Locals hoping slip stabilises

A major slip-up  . . . Wanaka lakeside residents woke  yesterday to find there had been a slow...
A major slip-up . . . Wanaka lakeside residents woke yesterday to find there had been a slow-moving slip on the Marina Terrace Apartments construction site during the night. PHOTO: KERRIE WATERWORTH
Wanaka residents living near a landslip from a construction site that blocked one of the town’s main thoroughfares are hoping the area  stabilises and poses no risk to their properties.

Queenstown Lakes District Council principal monitoring and enforcement officer Anthony Hall said council staff spent  yesterday at the Lakeside Rd Marina Terrace Apartments construction site with the developer, Multiplied Investment Partners, and geotechnical experts hired by the company.

Multiplied Investment Partners spokesman Matt Tuck confirmed the landslip occurred because the site  became destabilised as a result of removing vegetation and waterlogged soil.

‘‘As part of our site investigation prior to commencing works, our consultants and contractors drilled and profiled over 100 locations across the site,’’ he said.

‘‘The top 1200-1500mm has been of concern, and while the site held up well in the significant rainfall earlier in the week, some localised works has caused an area of the site to weaken and slip.’’

The alarm was raised on Thursday night by a passing motorist who contacted the company when he saw water on the road coming from the construction site.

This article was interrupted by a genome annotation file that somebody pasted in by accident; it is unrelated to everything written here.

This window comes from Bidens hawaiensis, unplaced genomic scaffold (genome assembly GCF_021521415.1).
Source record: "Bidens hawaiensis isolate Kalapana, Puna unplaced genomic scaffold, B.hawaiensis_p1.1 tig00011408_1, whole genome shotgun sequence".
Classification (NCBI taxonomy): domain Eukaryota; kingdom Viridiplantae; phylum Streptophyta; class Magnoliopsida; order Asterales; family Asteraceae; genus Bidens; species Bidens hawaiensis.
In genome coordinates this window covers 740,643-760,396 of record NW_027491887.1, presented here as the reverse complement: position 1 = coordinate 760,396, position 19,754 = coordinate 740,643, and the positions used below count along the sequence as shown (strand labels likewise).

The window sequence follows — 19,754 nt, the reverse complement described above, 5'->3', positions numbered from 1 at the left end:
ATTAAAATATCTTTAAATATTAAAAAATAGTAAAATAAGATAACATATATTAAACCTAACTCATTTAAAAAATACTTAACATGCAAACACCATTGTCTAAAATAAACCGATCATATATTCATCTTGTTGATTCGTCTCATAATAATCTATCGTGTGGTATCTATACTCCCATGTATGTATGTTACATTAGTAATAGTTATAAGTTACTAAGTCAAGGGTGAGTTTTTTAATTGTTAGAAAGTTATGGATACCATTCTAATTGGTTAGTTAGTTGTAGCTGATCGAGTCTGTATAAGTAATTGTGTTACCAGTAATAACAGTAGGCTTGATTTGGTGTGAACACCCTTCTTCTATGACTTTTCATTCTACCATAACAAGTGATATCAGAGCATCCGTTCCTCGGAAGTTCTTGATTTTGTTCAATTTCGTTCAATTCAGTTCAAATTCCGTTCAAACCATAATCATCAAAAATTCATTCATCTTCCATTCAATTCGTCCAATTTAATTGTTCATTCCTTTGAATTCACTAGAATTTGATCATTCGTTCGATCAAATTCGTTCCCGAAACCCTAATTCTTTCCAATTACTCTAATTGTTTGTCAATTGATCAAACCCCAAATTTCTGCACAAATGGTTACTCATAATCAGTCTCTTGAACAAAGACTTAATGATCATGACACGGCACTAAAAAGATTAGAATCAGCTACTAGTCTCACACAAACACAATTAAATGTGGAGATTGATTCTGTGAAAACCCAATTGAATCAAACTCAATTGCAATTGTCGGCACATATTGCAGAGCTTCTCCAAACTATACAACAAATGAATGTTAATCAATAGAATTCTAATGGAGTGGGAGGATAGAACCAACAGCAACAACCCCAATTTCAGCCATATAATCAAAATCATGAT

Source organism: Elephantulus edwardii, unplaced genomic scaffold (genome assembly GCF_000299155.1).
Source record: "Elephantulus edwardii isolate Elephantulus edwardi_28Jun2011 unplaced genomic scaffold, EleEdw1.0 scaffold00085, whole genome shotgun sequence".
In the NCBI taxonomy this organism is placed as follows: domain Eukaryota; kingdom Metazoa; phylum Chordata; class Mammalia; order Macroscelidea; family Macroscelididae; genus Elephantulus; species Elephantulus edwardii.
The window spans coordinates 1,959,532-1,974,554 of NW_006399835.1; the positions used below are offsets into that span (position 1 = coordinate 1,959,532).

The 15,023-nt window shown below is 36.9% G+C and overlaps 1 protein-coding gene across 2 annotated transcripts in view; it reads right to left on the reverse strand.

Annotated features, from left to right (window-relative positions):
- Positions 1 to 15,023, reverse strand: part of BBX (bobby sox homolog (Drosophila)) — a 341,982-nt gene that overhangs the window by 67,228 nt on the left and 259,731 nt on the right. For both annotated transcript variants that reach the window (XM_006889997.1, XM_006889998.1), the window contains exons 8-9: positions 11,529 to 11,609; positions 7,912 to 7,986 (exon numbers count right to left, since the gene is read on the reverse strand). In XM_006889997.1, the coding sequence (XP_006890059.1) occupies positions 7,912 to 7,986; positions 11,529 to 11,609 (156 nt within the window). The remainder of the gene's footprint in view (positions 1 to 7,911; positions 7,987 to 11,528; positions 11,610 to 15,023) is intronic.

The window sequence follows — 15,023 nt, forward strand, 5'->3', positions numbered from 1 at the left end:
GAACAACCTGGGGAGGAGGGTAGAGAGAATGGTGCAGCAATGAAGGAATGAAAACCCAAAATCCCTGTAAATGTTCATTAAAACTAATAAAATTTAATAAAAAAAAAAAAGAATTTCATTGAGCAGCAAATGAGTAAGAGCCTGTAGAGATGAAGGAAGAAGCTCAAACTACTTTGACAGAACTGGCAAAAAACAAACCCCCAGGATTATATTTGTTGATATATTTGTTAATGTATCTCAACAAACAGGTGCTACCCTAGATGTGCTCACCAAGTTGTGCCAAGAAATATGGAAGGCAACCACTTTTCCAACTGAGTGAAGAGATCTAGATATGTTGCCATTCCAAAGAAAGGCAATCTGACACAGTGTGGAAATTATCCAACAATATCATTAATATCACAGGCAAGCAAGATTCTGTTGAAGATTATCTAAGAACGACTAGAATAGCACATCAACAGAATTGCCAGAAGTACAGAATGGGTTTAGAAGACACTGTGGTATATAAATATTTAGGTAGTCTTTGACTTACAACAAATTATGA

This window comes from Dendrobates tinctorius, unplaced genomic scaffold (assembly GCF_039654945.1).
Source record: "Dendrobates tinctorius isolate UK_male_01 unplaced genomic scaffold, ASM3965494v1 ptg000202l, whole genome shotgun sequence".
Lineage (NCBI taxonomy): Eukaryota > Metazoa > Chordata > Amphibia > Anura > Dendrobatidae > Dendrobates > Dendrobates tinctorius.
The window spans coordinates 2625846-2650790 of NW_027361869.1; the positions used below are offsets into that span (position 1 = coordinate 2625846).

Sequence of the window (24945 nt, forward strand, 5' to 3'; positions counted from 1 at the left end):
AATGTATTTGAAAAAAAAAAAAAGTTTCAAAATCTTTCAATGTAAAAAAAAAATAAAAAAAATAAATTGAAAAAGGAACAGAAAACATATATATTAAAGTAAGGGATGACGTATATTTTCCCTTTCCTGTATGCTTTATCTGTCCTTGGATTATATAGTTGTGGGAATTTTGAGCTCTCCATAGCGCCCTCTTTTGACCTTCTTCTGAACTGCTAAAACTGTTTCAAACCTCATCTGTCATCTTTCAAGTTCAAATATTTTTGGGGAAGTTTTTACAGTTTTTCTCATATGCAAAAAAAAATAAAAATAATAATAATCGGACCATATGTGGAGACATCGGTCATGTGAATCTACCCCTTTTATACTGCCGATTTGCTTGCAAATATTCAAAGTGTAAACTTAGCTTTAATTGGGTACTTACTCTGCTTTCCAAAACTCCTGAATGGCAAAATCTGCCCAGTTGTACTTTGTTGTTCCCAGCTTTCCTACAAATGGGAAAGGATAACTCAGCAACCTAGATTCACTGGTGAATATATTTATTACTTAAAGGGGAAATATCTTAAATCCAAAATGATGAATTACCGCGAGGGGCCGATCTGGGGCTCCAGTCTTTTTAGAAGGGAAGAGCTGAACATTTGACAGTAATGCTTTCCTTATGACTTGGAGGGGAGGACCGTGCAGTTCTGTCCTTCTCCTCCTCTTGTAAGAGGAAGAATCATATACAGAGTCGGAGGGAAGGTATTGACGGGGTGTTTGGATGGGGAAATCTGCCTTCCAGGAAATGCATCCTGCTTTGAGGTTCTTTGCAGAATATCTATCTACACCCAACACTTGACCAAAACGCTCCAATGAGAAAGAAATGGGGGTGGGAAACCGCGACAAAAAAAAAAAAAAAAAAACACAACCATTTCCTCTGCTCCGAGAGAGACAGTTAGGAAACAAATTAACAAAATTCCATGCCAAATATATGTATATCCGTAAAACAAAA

About 9pm mud started ‘‘creeping’’ about a metre an hour across the road,  stopping just short of  Lake Wanaka  about 3am.

Mr Tuck said  crews worked through Thursday night, ‘‘de-watering’’ the site  and stabilising the slip.

Mr Hall said the developers were waiting for instructions from Geosolve  about when the  slip was safe to be removed and Lakeside Rd  could be reopened. Diversions are in place.

The lakeside pedestrian walkway had  also been  closed as a precaution.Marina Terrace  Apartments  project manager Jason Buehler said drones had been flying over the site during the morning and the company was  awaiting  the results of the survey.

He said the site was full of underground springs but they  could be effectively managed with a de-watering programme.

Queenstown Lakes deputy mayor Calum MacLeod visited the  site several times during the day. ‘‘This was always going to be a challenging development on a challenging site but I hope that this is just a minor blip.’’

Otago regional councillor Ella Lawton said her main concern was ‘‘if this could happen once, could another landslip happen again?’’.

She questioned the long-term stability of the land and risk of the development withstanding an earthquake or a similar major event. Neighbour Scott Anderson has lived at 61 Lakeside Rd for the past year and watched the development site being cleared of tea trees and flax.

‘‘It used to be a tea tree swamp with flax before they whipped everything off and turned it into a quagmire. There’s water all through the site, springs everywhere. You only have to walk six feet out there and you sink down to your knees.’’

Mr Hall said along with council contractors, Downer and Veolia, the QLDC  was in regular communication with the developers to monitor the clean-up operation and to ensure there  was no detrimental effect to the lake, immediate environment and council services.

He said representatives from the Otago Regional Council  had  advised there was no adverse effect from the slip on the lake, and QLDC chief engineer Ulrich Glasner also confirmed that council water infrastructure was unaffected.

Lakeside Rd in Wanaka remains closed today as engineers and contractors work to stabilise the site where a large landslip came down from blocking the road.
As of yet there is not time line for the removal of the slip and the reopening of the road to both vehicles and pedestrians. 

kerrie.waterworth@odt.co.nz

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